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Into the mystic: How Tony La Russa, White Sox are using culture to win through injuries

Vinnie Duber Avatar
April 18, 2022

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I asked Kyle Crick to describe Tony La Russa.

I wasn’t expecting to be whisked away to Middle Earth.

“Mystical,” the White Sox relief pitcher said on Opening Day in Detroit.


A week later, I told La Russa about it.

The Hall-of-Famer was equally thrown off.

“Is that like ‘jerk’?” La Russa said, laughing. “Mystical? Why don’t you ask him to try to define that, if he means it as a compliment.”

Whether you want to use that word or not, Crick is hitting on something with that description. Because what La Russa is doing, again, in his second year at the helm of these White Sox seems downright supernatural.

Smacked in the face with a wave of early season injuries, the White Sox have not wilted. They’ve played three series against three good teams and won them all. Without Lance Lynn, Lucas Giolito, Yoán Moncada, Joe Kelly, AJ Pollock, Garrett Crochet and Ryan Burr, the White Sox are 6-3 through the season’s first nine games, winning sets against the Tigers, Mariners and Rays and doing it in impressive fashion.

With a MASH unit that looks like the Toon Squad’s bench midway through “Space Jam,” these White Sox are on pace to win 108 games.

Credit the manager. Credit the culture. Credit the front office’s long-term team-building efforts.

Whatever it is, it’s working. Again.

It was just last year when the White Sox faced similarly grim injury odds. Eloy Jiménez, Luis Robert, Nick Madrigal and Yasmani Grandal were all sidelined for months at a time with significant injuries. A parade of fill-ins kept the team’s season afloat long enough for the stars to return, in most cases, and win the division by 13 games.

The White Sox will tell you that every team deals with injuries, and just by watching the bottom line scroll on MLB Network, you know they’re not lying. But continually playing in the face of injuries — big-deal injuries — this team has seemingly cracked the code on that cliched “next man up” mentality.

It’s one thing to regurgitate it. It’s another to live it and succeed at it.

“It’s just that ‘next man up’ mentality,” Jake Burger told CHGO this weekend. “Tony does a great job of, ‘We’re going to play hard for all nine. It doesn’t matter who’s on the field. All nine, we’re going to play really hard.’”

“Every day’s about winning,” Michael Kopech said. “So as long as we’re not making it about ourselves, I think Tony appreciates everything we bring to the table, just like we appreciate him and his presence that he brings to this team. As long as you know that the ‘next man up’ mentality is for the sake of the team and not for the sake of you getting your shot, then I think we all blend well. Everybody in here wants to win, and that’s the goal every time we take the field.”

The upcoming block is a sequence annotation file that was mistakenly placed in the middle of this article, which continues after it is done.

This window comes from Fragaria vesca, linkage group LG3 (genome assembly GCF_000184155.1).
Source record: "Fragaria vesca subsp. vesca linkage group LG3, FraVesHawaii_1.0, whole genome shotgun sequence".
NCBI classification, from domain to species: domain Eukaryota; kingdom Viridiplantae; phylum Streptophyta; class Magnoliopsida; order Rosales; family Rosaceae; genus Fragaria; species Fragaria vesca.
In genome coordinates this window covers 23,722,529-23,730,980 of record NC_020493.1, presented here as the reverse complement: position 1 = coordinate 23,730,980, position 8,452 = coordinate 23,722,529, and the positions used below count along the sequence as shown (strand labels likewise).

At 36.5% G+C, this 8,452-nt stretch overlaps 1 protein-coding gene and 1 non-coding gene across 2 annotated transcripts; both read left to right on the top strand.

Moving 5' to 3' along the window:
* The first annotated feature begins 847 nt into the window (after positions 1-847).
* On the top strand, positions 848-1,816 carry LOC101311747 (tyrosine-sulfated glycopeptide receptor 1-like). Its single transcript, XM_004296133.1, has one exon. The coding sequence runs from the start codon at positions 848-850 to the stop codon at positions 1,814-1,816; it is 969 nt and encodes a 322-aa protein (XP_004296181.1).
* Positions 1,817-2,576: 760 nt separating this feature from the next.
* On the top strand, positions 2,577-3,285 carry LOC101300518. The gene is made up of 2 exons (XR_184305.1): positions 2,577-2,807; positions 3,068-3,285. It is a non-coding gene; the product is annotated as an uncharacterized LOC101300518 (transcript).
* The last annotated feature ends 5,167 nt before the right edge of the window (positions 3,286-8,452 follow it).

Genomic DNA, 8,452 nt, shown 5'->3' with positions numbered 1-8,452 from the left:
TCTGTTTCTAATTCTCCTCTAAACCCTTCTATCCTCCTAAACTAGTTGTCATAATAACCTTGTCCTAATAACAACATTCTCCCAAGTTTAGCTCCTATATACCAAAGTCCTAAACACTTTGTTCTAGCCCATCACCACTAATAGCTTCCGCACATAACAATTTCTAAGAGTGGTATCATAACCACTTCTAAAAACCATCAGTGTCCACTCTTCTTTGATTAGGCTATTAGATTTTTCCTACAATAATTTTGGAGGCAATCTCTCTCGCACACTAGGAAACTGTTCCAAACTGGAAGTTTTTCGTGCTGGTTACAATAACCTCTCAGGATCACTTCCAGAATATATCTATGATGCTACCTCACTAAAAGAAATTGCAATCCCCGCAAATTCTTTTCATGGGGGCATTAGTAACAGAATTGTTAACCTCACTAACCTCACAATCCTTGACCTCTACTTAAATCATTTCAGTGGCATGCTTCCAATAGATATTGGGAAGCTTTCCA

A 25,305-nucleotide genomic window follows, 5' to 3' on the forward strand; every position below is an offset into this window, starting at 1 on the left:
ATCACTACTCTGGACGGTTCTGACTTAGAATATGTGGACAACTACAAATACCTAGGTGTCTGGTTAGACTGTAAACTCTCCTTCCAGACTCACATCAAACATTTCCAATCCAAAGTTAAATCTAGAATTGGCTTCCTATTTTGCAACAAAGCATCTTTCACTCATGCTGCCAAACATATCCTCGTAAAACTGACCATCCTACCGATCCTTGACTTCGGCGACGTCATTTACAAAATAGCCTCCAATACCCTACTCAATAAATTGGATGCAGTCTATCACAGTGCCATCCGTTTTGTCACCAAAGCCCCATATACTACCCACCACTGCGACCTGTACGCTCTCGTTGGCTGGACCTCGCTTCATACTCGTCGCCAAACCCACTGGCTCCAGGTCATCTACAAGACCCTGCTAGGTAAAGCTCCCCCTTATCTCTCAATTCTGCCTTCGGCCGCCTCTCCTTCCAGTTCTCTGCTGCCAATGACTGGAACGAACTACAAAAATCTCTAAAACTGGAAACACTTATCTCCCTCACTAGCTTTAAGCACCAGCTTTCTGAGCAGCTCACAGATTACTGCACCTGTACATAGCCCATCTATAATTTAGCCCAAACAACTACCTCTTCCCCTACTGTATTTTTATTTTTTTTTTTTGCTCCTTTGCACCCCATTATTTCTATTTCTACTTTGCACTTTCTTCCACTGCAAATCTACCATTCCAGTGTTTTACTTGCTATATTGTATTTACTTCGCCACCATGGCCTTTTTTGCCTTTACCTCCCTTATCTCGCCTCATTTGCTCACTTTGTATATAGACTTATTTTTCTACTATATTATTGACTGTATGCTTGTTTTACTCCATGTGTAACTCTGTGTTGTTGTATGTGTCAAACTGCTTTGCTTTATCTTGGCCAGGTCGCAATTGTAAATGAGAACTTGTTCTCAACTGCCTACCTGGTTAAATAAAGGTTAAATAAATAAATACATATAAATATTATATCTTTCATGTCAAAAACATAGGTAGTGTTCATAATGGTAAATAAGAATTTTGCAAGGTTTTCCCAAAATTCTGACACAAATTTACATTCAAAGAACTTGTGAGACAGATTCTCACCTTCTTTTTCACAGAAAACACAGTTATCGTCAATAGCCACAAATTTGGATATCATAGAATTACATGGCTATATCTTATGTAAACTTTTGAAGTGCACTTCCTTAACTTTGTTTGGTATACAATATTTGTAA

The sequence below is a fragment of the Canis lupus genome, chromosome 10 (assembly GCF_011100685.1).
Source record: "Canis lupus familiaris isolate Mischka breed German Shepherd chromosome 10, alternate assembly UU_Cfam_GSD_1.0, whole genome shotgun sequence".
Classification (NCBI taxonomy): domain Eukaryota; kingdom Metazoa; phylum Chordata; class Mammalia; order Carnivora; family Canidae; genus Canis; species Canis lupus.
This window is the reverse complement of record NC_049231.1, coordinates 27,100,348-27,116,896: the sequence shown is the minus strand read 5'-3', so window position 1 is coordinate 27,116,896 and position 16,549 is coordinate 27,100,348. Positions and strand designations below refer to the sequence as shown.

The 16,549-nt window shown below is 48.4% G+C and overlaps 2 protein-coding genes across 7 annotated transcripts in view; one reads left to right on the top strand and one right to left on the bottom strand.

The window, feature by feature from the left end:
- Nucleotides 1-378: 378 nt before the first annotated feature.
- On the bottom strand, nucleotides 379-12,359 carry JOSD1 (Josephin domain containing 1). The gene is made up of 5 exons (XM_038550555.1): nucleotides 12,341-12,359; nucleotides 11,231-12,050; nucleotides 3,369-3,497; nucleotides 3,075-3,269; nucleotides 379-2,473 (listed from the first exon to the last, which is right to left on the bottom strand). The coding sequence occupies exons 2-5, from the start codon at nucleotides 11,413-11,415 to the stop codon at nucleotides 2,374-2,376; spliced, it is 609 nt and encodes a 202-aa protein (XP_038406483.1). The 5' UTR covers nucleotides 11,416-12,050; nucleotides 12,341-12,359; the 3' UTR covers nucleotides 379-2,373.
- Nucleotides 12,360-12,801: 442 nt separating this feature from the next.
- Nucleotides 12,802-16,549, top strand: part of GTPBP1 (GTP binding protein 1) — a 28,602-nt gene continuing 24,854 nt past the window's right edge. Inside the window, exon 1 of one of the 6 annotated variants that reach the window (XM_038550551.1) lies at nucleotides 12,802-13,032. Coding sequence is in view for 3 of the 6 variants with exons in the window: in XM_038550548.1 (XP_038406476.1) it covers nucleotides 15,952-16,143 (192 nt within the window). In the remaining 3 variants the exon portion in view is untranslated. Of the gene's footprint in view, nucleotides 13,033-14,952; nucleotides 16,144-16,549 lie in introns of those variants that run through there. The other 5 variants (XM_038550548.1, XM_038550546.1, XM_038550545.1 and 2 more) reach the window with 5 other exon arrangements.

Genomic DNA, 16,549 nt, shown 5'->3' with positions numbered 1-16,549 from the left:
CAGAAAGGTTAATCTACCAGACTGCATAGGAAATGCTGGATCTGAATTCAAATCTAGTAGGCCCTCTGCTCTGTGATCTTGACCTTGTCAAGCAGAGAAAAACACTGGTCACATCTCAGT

For all the questions — most of which La Russa himself called legitimate — that swirled around his shocking hiring after the 2020 season, La Russa has been successful, first and foremost, at ingratiating himself to this team. He made a point to step into an already established culture rather than try to blow it up and set a new way. He talked about trying to win the players’ respect, and they’ve said, to a man, that his best attribute has been letting them be themselves.

Tim Anderson, the heart and soul of this group, admitted that he wasn’t on board with La Russa’s hiring at first. But there’s no zealot like a convert, and Anderson has described La Russa as the right man for the job at every turn.


Maybe. But the guy’s been managing since the year “London Calling” came out, and he’s learned a thing or two about doing this job.

“One of the healthiest things that I’ve been taught, it ain’t anything about what’s happened in the past. It’s about 2022. It’s about today,” La Russa told CHGO on Sunday. “You’ve got to earn your respect and trust. So whatever good vibes (a player has) got now, I’ve got to make sure I work on, don’t take anything for granted.

“It’s what you hope for, you hope that the whole team — including the coaching staff and manager — that we’re all respecting and trusting of each other.”

Whether during the season or back in spring training, the La Russa experience has been an overwhelmingly positive one for these White Sox players. The South Side skipper is intent on blocking out the past. But that World Series ring he wears on his finger is hard to ignore.

“A sense of calmness and steadiness, to be honest,” Aaron Bummer told CHGO, asked what La Russa brings to the team. “He’s out there every day, he’s out there with us, and we know what he’s thinking. He has this presence about himself that he expects to win, and at the end of the day, all it is is about winning. That’s the only thing that matters.

“He’s won a few World Series, he’s been in the Hall of Fame. If you can’t take anything away from that guy, then I don’t know what we’re doing. Getting to know him as a person and as a coach, he’s definitely leading us in the right direction.”

Whether fans have been as won over as the players is up for debate, though the vitriol that accompanied La Russa’s hiring and first weeks on the job has greatly subsided. Players were fortunate enough to be able to pick up a phone and text their peers, guys who played for La Russa in St. Louis.

Albert Pujols notably guaranteed José Abreu he’d enjoy playing for La Russa. Crick got a similar assurance from David Freese this offseason, and the reliever cited La Russa’s presence as one of the reasons he was happy to join the organization.

“He’s cool, man,” Crick said of La Russa, “just getting to pick his brain and learn how he wins and how he consistently wins. It’s a mindset. He has a purposeful mindset, and everyone under him does, too. He acts with purpose, and it’s really cool to see.